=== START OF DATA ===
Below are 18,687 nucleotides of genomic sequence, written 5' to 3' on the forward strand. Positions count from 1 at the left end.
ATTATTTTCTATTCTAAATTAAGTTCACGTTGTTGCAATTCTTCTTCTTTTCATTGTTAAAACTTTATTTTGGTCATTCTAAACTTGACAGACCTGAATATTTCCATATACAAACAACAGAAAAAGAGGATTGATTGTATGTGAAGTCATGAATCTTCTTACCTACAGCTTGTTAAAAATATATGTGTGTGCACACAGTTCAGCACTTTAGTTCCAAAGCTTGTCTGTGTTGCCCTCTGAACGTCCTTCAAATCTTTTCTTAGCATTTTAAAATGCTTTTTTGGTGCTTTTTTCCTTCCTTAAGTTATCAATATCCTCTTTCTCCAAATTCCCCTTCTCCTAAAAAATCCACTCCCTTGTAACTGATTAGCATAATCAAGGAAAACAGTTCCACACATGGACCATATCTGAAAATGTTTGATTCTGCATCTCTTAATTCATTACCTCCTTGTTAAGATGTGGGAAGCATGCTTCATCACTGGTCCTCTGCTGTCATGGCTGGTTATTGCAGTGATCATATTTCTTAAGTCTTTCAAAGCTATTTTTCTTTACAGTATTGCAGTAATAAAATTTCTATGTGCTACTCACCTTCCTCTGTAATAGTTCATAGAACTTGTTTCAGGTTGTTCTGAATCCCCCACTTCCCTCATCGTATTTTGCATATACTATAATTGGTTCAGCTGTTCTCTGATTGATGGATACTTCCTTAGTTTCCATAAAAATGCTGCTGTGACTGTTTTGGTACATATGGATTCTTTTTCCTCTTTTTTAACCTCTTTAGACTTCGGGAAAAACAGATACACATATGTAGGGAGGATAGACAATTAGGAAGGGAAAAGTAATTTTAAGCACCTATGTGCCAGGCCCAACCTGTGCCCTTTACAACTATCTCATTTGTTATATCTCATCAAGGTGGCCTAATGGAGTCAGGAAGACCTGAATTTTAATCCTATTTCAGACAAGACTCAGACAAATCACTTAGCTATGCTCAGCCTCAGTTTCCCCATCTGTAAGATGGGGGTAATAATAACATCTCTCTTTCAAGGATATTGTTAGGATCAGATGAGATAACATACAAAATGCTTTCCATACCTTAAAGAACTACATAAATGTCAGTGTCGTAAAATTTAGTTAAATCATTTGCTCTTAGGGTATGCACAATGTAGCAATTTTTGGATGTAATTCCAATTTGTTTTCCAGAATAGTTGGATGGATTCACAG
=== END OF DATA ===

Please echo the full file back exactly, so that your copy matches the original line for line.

Below are 18,687 nucleotides of genomic sequence, written 5' to 3' on the forward strand. Positions count from 1 at the left end.
ATTATTTTCTATTCTAAATTAAGTTCACGTTGTTGCAATTCTTCTTCTTTTCATTGTTAAAACTTTATTTTGGTCATTCTAAACTTGACAGACCTGAATATTTCCATATACAAACAACAGAAAAAGAGGATTGATTGTATGTGAAGTCATGAATCTTCTTACCTACAGCTTGTTAAAAATATATGTGTGTGCACACAGTTCAGCACTTTAGTTCCAAAGCTTGTCTGTGTTGCCCTCTGAACGTCCTTCAAATCTTTTCTTAGCATTTTAAAATGCTTTTTTGGTGCTTTTTTCCTTCCTTAAGTTATCAATATCCTCTTTCTCCAAATTCCCCTTCTCCTAAAAAATCCACTCCCTTGTAACTGATTAGCATAATCAAGGAAAACAGTTCCACACATGGACCATATCTGAAAATGTTTGATTCTGCATCTCTTAATTCATTACCTCCTTGTTAAGATGTGGGAAGCATGCTTCATCACTGGTCCTCTGCTGTCATGGCTGGTTATTGCAGTGATCATATTTCTTAAGTCTTTCAAAGCTATTTTTCTTTACAGTATTGCAGTAATAAAATTTCTATGTGCTACTCACCTTCCTCTGTAATAGTTCATAGAACTTGTTTCAGGTTGTTCTGAATCCCCCACTTCCCTCATCGTATTTTGCATATACTATAATTGGTTCAGCTGTTCTCTGATTGATGGATACTTCCTTAGTTTCCATAAAAATGCTGCTGTGACTGTTTTGGTACATATGGATTCTTTTTCCTCTTTTTTAACCTCTTTAGACTTCGGGAAAAACAGATACACATATGTAGGGAGGATAGACAATTAGGAAGGGAAAAGTAATTTTAAGCACCTATGTGCCAGGCCCAACCTGTGCCCTTTACAACTATCTCATTTGTTATATCTCATCAAGGTGGCCTAATGGAGTCAGGAAGACCTGAATTTTAATCCTATTTCAGACAAGACTCAGACAAATCACTTAGCTATGCTCAGCCTCAGTTTCCCCATCTGTAAGATGGGGGTAATAATAACATCTCTCTTTCAAGGATATTGTTAGGATCAGATGAGATAACATACAAAATGCTTTCCATACCTTAAAGAACTACATAAATGTCAGTGTCGTAAAATTTAGTTAAATCATTTGCTCTTAGGGTATGCACAATGTAGCAATTTTTGGATGTAATTCCAATTTGTTTTCCAGAATAGTTGGATGGATTCACAG